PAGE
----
• The IPCC is not, as Bill implies and many appear to have been lead to believe, some ideologically committed group of scientists with a particular position or perspective on the science which they seek to promote. Rather it is a highly transparent process, supervised by governments, which enables the contemporary state of knowledge of climate change as it emerges from the peer-reviewed published literature to be summarised and assessed by a representative group of the internationally acknowledged experts in the field with their summary assessment subject to one of the most exhaustive processes of peer review and revision that I believe has ever occurred in the international scientific community. The IPCC doesn’t have a construct, a model, an ideology or a pre-determined position. It is simply an inter-governmentally coordinated scientific assessment mechanism for producing in summary form, for use by policymakers, a synthesis of the state of the science as it appears in the literature with particular attention to the identification of points on which there is a high level of scientific agreement in the literature and those on which there is little agreement or little confidence in what is agreed.
  • Bill is wrong to assert or imply that the model results on which the IPCC assessments are based don’t take account of all the various three dimensional energy transfer processes that he argues are so important. He is seriously misleading in his belittling as ‘one-dimensional’ of the IPCC’s use of globally averaged versions of the energy budget (which, have the tremendous advantage of making it possible to focus in on only those considerations that capture the essential physics of global warming—the enhanced greenhouse effect) as a pedagological device for helping non-experts to understand the basic mechanisms of global change.

Also of interest is Kinninmonth’s speech at the book launch and this handy chart contrasting the positions of the sceptics with those of mainstream science.

Comments

  1. #1 John Frankis
    November 29, 2004

    That’s a courageous and graceful performance by Zillman, which must have lead to some confusion and consternation among an audience primed to hear their natural prejudices “scientifically” affirmed for them.

    You’d want to give the Lavoisier Group credit for his invitation to speak … if you thought there were any chance of Zillman being invited again and if you were fairly sure that they weren’t even now likely to be looking for someone to blame for his having been handed the platform this time :)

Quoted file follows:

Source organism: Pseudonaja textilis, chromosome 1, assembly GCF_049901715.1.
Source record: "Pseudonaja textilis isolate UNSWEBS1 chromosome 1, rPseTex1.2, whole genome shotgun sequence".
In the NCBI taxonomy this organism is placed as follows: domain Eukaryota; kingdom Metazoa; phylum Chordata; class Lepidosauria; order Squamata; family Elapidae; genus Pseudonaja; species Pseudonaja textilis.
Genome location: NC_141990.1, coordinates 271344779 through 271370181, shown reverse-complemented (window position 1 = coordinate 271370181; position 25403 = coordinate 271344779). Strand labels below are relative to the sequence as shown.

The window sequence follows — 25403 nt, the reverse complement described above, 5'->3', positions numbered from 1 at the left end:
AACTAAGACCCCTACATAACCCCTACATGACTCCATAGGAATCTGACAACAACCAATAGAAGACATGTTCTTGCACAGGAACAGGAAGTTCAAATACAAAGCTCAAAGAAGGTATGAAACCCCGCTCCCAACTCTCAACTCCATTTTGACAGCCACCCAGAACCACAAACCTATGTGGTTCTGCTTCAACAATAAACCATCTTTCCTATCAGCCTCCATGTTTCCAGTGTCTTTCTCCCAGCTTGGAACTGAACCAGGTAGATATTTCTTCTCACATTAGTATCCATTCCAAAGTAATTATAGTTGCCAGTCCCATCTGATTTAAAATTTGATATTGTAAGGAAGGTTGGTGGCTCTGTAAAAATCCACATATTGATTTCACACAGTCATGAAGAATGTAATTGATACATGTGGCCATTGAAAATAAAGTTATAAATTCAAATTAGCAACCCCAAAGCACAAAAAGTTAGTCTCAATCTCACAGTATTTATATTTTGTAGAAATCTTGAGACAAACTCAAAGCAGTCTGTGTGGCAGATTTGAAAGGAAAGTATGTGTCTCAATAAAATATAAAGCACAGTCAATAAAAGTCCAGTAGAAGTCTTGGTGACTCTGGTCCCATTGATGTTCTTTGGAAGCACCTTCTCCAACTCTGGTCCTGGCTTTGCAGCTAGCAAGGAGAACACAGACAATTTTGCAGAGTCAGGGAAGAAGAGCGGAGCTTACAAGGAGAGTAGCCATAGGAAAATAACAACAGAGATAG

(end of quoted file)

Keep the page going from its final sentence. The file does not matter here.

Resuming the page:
2. #2 \/\/ebster |-|ubble Telescope
    November 30, 2004

    And this think tank, the International Policy Network.

    My favorite quote: “He added that his $1 million budget is small compared to those of international groups, such as Greenpeace and Friends of the Earth.”

    I wish I had a 1 million dollar budget to come up with a result that was a big fat pre-ordained “NO”. Really, how do these people end up spend their “research” money, on marketing?

  3. #3 \/\/ebster |-|ubble Telescope
    November 30, 2004

    And this think tank, the International Policy Network.

    My favorite quote: “He added that his $1 million budget is small compared to those of international groups, such as Greenpeace and Friends of the Earth.”

    I wish I had a 1 million dollar budget to come up with a result that was a big fat pre-ordained “NO”. Really, how do these people end up spend their “research” money, on marketing?

  4. #4 \/\/ebster |-|ubble Telescope
    November 30, 2004

    And this think tank, the International Policy Network.

    My favorite quote: “He added that his $1 million budget is small compared to those of international groups, such as Greenpeace and Friends of the Earth.”

    I wish I had a 1 million dollar budget to come up with a result that was a big fat pre-ordained “NO”. Really, how do these people end up spend their “research” money, on marketing?

  5. #5 \/\/ebster |-|ubble Telescope
    November 30, 2004

    And this think tank, the International Policy Network.

    My favorite quote: “He added that his $1 million budget is small compared to those of international groups, such as Greenpeace and Friends of the Earth.”

    I wish I had a 1 million dollar budget to come up with a result that was a big fat pre-ordained “NO”. Really, how do these people end up spend their “research” money, on marketing?

  6. #6 Tim Lambert
    November 30, 2004

    Ah yes, the International Policy Network, I wrote about them earlier, because as well as claiming that global warming isn’t a problem, they also reckon that Open Source is no good. It’s odd how often those two positions go together at think tanks.

  7. #7 Ken Miles
    December 2, 2004

    Zillman’s speach was great. I get the impression that Kininmonth is arguing, not against modern climate models, but rather against the climate model constructed by Svante Arrhenius in the late 19th century.